On Dec. 13, the proposed Rosemont Copper project in southwestern Arizona -- which would produce about one-tenth of all the copper in the U.S. every year -- got the green light from the U.S. Forest Service to begin operations.
It was a long time coming -- more than seven years after the company presented its mine plan and began the National Environmental Protection Act review process. Then again, since the average time to get a mine permitted in the U.S. is a worst-in-the-world seven to 10 years, Rosemont's long wait isn't the exception. It's the rule.
The Forest Service's approval should be great news for our high-tech economy, powered by copper in electric vehicles, smart homes and smartphones (about 10 percent of an average phone's weight is copper). But that decision is overshadowed by the last remaining -- and most formidable -- governmental hurdle, the Environmental Protection Agency, the guardian of Section 404 of the Clean Water Act. Having run the gauntlet of state and local permitting requirements, Rosemont now faces two potentially fatal challenges from the EPA in the final stages of review: either death by a thousand pesky comments or an outright veto.
In the bureaucratic equivalent of sticky riot foam -- a substance meant to slow and stop people on the street -- every few months, a couple of dozen pages furl out from the EPA to Rosemont's managers. Past communications have included the suggestion that the project might jeopardize the leopard frog, or the Gila topminnow, or the water umbrel. One official worry was that the project might impede the opportunity for people to canoe in a desert region where summer temperatures reach 118 degrees.
The EPA churns out concerns about potential impacts on 18 miles of streams and threats to the "water quality" of the Davidson Canyon Wash, a single gulch -- filled intermittently by rain -- in a state with 39,039 rivers and streams. The agency also lets Rosemont know it will be looking at the impacts of mining on air quality -- but only after a preliminary process to determine which air quality standard should apply. Each governmental query receives a Rosemont reply in the never-ending race toward a moving finish line.
Even this snail's pace doesn't satisfy anti-mining advocates. Many environmentalists and anti-capitalists (and many critics are both) would like to see the EPA simply short-circuit the review process and veto the mine proposal. After all, the agency has used Section 404(c) of the Clean Water Act to shut down a mine -- famously, the Spruce Mine in West Virginia -- after it received its operating permit.
For the most vocal environmental groups, the EPA is perfectly suited as judge and jury. Jennifer Krill, the director of Earthworks, confirmed in congressional testimony earlier this year that her group has never supported or endorsed a single U.S. mine. The threat of an EPA Clean Water Act veto of various projects hangs over more than $220 billion in economic development, ranging from mines to agriculture and infrastructure projects.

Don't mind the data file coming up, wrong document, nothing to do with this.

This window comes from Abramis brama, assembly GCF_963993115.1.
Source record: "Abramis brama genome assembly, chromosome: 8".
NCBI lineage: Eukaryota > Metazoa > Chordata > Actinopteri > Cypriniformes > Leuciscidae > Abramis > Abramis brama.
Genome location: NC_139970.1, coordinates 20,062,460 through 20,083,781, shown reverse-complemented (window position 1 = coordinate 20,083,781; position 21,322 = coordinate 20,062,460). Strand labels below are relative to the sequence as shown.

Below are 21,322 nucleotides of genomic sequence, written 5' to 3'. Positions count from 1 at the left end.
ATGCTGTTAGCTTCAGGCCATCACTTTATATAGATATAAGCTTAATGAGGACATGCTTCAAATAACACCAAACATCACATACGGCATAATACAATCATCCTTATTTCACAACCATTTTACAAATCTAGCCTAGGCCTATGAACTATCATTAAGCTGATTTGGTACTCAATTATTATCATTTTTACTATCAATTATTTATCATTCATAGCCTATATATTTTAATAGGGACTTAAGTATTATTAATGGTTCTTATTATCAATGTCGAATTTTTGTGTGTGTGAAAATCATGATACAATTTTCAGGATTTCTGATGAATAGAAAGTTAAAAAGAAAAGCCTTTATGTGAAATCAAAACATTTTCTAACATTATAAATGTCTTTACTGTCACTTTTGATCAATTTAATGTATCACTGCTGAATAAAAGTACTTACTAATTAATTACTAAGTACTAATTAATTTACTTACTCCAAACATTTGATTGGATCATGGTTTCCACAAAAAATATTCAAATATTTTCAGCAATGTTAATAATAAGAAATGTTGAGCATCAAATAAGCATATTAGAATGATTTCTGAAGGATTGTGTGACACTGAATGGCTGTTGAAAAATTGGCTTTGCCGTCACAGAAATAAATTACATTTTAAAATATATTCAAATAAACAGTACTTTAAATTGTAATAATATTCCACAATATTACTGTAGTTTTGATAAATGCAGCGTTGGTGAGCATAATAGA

Sadly for communities around the proposed mine -- about 30 miles southwest of Tucson in an area where unemployment is still stubbornly close to 10 percent -- every day of delay means a longer wait for much-needed jobs, which would deliver much-needed revenue to local tax coffers. Mothers and fathers struggling to support their families may feel endangered, but unlike the leopard frog, they're not on a government list.
The nation, meanwhile, is losing the output of a mine with a projected yearly output of more than 100,000 metric tons. That's Arizona copper the U.S. wouldn't need to import from abroad, feeding a negative balance of trade, and providing political and economic leverage to nations that supply the metal we fail to mine ourselves.
If we mine fewer metals, won't manufacturing jobs leave the U.S. and go where the metals are? If we don't mine in the U.S. -- with arguably the world's most stringent oversight, environmental and safety standards -- won't Americans end up importing products made with metals mined in other places under less-stringent (if any) standards, leading to far more damage to the environment and the health of the miners? All of these questions are critical to determining whether a mine serves the public good. Surely they must matter to the nation as much as a topminnow does to the EPA.
Finally, did Congress pass the National Environmental Protection Act to put in place a means of balancing the benefits of resource extraction with competing public goods? Or did it set up an endless bureaucratic gauntlet designed to delay, derail or economically exhaust mine developers?
Seven and a half years on, Rosemont Copper is still waiting for an answer.
Daniel McGroarty is president of American Resources Policy Network, a nonprofit, nonpartisan education and public policy research organization in Washington, D.C.
The views expressed here are the writer's own and are not necessarily endorsed by Alaska Dispatch, which welcomes a broad range of viewpoints. To submit a piece for consideration, e-mail commentary(at)alaskadispatch.com.